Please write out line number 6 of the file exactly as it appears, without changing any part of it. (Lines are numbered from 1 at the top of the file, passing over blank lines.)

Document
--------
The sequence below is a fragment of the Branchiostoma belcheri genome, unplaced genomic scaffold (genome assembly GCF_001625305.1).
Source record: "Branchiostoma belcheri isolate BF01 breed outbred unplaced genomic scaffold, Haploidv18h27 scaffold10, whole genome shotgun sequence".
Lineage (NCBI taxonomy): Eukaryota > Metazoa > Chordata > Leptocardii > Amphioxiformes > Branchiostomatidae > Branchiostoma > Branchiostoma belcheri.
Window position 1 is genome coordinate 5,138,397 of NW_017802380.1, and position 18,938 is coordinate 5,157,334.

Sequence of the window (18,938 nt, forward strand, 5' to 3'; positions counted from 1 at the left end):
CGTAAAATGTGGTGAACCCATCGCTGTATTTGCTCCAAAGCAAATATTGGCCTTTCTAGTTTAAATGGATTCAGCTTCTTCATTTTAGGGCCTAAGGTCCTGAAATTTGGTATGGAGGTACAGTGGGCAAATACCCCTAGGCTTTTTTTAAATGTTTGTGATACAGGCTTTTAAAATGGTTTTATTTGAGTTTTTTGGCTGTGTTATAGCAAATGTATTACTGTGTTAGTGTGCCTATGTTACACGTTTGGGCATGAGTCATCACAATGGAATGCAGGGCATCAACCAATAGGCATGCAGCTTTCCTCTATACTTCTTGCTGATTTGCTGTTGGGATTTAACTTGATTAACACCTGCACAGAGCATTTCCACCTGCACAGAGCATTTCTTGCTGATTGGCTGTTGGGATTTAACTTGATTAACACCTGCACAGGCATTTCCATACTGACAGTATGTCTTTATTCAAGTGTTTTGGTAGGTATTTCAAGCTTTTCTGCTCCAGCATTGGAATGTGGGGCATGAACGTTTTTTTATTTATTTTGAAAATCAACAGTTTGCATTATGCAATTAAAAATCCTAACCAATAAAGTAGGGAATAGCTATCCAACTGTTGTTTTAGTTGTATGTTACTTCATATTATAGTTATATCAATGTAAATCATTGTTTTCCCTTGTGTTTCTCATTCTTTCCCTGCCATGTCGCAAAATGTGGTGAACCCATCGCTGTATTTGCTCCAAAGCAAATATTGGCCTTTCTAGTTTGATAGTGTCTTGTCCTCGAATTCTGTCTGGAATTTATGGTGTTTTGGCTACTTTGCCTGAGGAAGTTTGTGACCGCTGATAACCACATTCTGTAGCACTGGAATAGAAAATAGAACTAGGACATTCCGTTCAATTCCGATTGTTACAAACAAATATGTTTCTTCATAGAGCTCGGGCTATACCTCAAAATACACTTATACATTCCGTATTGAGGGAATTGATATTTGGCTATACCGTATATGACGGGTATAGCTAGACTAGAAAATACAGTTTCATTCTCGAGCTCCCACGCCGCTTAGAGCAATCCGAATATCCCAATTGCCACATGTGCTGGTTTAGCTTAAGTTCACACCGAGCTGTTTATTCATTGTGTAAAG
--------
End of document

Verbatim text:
CGTAAAATGTGGTGAACCCATCGCTGTATTTGCTCCAAAGCAAATATTGGCCTTTCTAGTTTAAATGGATTCAGCTTCTTCATTTTAGGGCCTAAGGTCCTGAAATTTGGTATGGAGGTACAGTGGGCAAATACCCCTAGGCTTTTTTTAAATGTTTGTGATACAGGCTTTTAAAATGGTTTTATTTGAGTTTTTTGGCTGTGTTATAGCAAATGTATTACTGTGTTAGTGTGCCTATGTTACACGTTTGGGCATGAGTCATCACAATGGAATGCAGGGCATCAACCAATAGGCATGCAGCTTTCCTCTATACTTCTTGCTGATTTGCTGTTGGGATTTAACTTGATTAACACCTGCACAGAGCATTTCCACCTGCACAGAGCATTTCTTGCTGATTGGCTGTTGGGATTTAACTTGATTAACACCTGCACAGGCATTTCCATACTGACAGTATGTCTTTATTCAAGTGTTTTGGTAGGTATTTCAAGCTTTTCTGCTCCAGCATTGGAATGTGGGGCATGAACGTTTTTTTATTTATTTTGAAAATCAACAGTTTGCATTATGCAATTAAAAATCCTAACCAATAAAGTAGGGAATAGCTATCCAACTGTTGTTTTAGTTGTATGTTACTTCATATTATAGTTATATCAATGTAAATCATTGTTTTCCCTTGTGTTTCTCATTCTTTCCCTGCCATGTCGCAAAATGTGGTGAACCCATCGCTGTATTTGCTCCAAAGCAAATATTGGCCTTTCTAGTTTGATAGTGTCTTGTCCTCGAATTCTGTCTGGAATTTATGGTGTTTTGGCTACTTTGCCTGAGGAAGTTTGTGACCGCTGATAACCACATTCTGTAGCACTGGAATAGAAAATAGAACTAGGACATTCCGTTCAATTCCGATTGTTACAAACAAATATGTTTCTTCATAGAGCTCGGGCTATACCTCAAAATACACTTATACATTCCGTATTGAGGGAATTGATATTTGGCTATACCGTATATGACGGGTATAGCTAGACTAGAAAATACAGTTTCATTCTCGAGCTCCCACGCCGCTTAGAGCAATCCGAATATCCCAATTGCCACATGTGCTGGTTTAGCTTAAGTTCACACCGAGCTGTTTATTCATTGTGTAAAG